The Painter and the Yanquis : Art: Oswaldo Guayasamin has become a bemused symbol of U.S.-Latin American tensions as his latest historical mural provokes sharp debate in the United States.
Ecuadorean artist Oswaldo Guayasamin began his ascent toward world renown thanks to Nelson Rockefeller and the State Department, but he has no friends these days in the U.S. Embassy.
Although French President Francois Mitterrand visited his home last month, and Mitterrand’s wife is a regular house guest, some Americans denounce him as a leftist ingrate guilty of a perfidious insult to the United States.
Guayasamin, 70, has thus become a bemused symbol of the tensions that have periodically surfaced since World War II between small Latin countries and the United States.
On the way to winning acclaim as one of Latin America’s finest artists, Guayasamin has been causing controversy with his paint brush for nearly 50 years. While he doesn’t say so, his smile suggests his delight in the debate that his latest major work has provoked.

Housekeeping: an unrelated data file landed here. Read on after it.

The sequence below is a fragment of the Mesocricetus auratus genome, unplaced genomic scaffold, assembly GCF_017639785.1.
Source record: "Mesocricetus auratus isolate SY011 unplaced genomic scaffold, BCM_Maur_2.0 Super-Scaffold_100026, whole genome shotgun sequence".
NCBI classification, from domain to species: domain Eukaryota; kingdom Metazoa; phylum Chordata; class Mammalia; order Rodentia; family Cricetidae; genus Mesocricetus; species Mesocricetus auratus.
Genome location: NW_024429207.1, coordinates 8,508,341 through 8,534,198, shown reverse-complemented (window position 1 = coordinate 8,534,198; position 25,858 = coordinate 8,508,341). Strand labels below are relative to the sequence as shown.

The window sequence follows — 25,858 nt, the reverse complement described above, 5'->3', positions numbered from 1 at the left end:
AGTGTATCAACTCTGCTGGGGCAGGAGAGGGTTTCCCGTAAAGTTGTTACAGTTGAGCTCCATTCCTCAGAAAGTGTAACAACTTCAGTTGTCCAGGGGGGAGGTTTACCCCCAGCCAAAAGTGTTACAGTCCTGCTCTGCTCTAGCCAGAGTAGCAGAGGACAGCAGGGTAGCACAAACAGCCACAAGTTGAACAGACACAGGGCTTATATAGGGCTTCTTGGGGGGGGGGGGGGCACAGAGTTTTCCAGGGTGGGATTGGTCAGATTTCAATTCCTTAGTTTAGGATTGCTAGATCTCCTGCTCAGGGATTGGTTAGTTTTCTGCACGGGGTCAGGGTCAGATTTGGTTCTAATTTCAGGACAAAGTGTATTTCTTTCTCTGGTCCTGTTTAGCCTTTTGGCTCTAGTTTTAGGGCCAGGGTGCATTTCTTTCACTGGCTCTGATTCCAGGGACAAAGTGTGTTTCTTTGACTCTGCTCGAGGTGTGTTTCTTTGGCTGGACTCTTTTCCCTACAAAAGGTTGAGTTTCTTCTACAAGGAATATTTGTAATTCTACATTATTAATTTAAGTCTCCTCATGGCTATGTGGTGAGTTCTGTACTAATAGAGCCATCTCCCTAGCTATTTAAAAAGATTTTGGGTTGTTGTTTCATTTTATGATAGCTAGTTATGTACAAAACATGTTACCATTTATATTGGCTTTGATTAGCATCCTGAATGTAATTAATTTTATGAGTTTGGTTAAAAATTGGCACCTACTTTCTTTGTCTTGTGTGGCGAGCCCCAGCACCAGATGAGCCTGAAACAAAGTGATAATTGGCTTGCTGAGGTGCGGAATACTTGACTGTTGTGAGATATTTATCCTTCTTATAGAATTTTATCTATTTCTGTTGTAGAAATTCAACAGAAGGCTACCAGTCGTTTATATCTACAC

The trouble began in August, 1988, when one of his murals was unveiled in the Ecuadorean Congress. Covering about 1,600 square feet of the main wall facing the hall, the mural’s 23 panels tell Ecuador’s history through portraits of heroes, dictators, tortured images of suffering and a hopeful pair of delicate hands reaching toward a pre-Columbian sun.
In a panel off to the left lies the source of the polemics. Above a Nazi-style helmet enclosing a skeletal face, Guayasamin inscribed three letters: CIA.